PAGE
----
The accompanying figures, in which like reference numerals refer to identical or functionally similar elements throughout the separate views and which are incorporated in and form a part of the specification, further illustrate the present invention and, together with the background of the invention, brief summary of the invention, and detailed description of the invention, serve to explain the principles of the present invention.
The particular values and configurations discussed in these non-limiting examples can be varied and are cited merely to illustrate embodiments. They are not intended to limit the scope of the invention.
As described above, when equal amounts of cyan, magenta and yellow are printed on white paper, a well-balanced printer should produce a neutral process gray of the same amount. However, the system will usually not produce that gray due to various limitations on color pigments of the primary colors used by and the internal processes of the print engine. To overcome this effect, gray balanced TRCs obtained by iterative methods, such as those described above and disclosed U.S. application Ser. Nos. 09/566,291, 11/070,681, and 11/097,727, incorporated by reference above, can be employed to apply the right amount of cyan, magenta and yellow proportions for all contone values depending on the state of the materials and the print engine. This approach can be extended to produce gray balanced TRCs for spatial uniformity corrections as disclosed, for example, in U.S. Patent Applications Nos. 10/248,387 and 10/342,873, incorporated by reference above. However, none of these methods have discussed an approach for reducing gray variations on a pitch-to-pitch basis.
As disclosed above, there are many factors that contribute to pitch-to-pitch variations, but photoreceptor/ITB variations are among the root causes for consistency errors in images. Substantial differences in gray have been observed, for example ΔE>3, when the same gray images are printed on different pitches in a photoreceptor belt. This difference is even larger for saturated colors.
Yet it has been found that if the pitch-to-pitch variation of gray images is reduced, the saturated colors also show improvements. Embodiments thus contemplate a method to generate gray balanced TRCs that are customized to each pitch during the process of building the TRCs. This approach can be implemented in the digital front end (DFE) of a marking engine or in the image path of a marking engine, such as in a color rendition module. Embodiments are particularly advantageous when inline sensors can be used.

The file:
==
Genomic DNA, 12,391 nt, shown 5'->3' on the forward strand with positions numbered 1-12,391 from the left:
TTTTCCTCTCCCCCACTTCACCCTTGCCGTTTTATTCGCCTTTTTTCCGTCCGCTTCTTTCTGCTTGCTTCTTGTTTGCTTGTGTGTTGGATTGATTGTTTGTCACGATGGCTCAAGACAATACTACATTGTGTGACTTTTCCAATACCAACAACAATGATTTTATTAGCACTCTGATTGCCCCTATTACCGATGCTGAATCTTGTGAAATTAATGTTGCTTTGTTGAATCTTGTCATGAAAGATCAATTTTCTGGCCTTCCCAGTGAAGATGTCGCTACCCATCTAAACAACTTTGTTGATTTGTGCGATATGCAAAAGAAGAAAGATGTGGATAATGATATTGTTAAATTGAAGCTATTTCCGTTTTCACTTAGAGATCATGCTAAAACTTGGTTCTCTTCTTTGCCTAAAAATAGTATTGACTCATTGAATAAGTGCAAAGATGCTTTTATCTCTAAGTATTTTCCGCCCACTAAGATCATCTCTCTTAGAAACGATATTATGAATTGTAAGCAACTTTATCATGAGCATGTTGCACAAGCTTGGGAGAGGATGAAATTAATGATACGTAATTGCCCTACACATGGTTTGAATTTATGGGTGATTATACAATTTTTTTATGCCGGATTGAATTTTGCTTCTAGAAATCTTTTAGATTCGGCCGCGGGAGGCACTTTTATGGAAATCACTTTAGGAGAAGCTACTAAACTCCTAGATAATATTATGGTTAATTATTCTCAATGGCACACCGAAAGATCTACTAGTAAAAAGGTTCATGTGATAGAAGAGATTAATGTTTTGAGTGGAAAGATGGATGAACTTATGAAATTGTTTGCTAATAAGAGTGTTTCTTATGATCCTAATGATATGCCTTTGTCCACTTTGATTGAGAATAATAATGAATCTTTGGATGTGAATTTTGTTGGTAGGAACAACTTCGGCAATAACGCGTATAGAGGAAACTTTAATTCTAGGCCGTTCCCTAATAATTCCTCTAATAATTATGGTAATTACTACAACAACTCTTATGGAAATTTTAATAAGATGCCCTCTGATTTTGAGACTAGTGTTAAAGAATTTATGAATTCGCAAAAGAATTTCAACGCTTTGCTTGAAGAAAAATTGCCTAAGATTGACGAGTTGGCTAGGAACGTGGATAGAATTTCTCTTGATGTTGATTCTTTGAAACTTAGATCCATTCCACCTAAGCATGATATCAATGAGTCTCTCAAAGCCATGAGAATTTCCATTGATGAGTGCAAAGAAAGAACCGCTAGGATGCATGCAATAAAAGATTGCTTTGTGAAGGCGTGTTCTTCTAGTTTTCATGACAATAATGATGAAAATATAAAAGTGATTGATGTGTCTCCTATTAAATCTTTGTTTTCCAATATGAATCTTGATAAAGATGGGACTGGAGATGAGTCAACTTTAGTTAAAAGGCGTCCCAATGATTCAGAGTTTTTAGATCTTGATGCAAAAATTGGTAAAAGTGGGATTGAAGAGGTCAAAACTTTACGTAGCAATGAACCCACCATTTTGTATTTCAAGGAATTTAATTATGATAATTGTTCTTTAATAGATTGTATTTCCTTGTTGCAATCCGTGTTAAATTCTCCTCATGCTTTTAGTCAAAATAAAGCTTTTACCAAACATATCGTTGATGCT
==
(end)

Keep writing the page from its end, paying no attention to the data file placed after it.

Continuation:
The calibration and control methodology of embodiments achieves high quality and consistent color balanced printing for printers with periodic pitch-to-pitch variations. The factors discussed above cause the magnitude of pitch signature to change over time, and the gray balanced TRCs, preferably updated frequently for each pitch, with different TRCs for each pitch, can balance such variations. Using customized TRCs for each pitch during the course of printing yields consistency between pages printed on different pitches. Additionally, embodiments can obtain a customized gray balanced CMYK TRC for each pitch using control based iterative gray balance methods with a reduced patch set. For example, embodiments including as few as twenty-two patches in a calibration patch pattern have been successful. As a result, it is easy to schedule the TRCs to gray balance the print engine on a per pitch basis.
A reflectance measuring device 105, such as the reflectance measuring device disclosed in U.S. Pat. No. 6,384,918 to Hubble et al., which issued on May 7, 2002 and which is incorporated herein by reference, measures the target patches 104 to produce target reflectances 110. A target reflectance generally is the reflectance measurement that the reflectance measuring device 105 obtains from a target patch 103. The target reflectances 110 and the desired reflectances 109 are used by a processor 106 to produce a tone reproduction curve 107 which can then be stored on a storage device 108.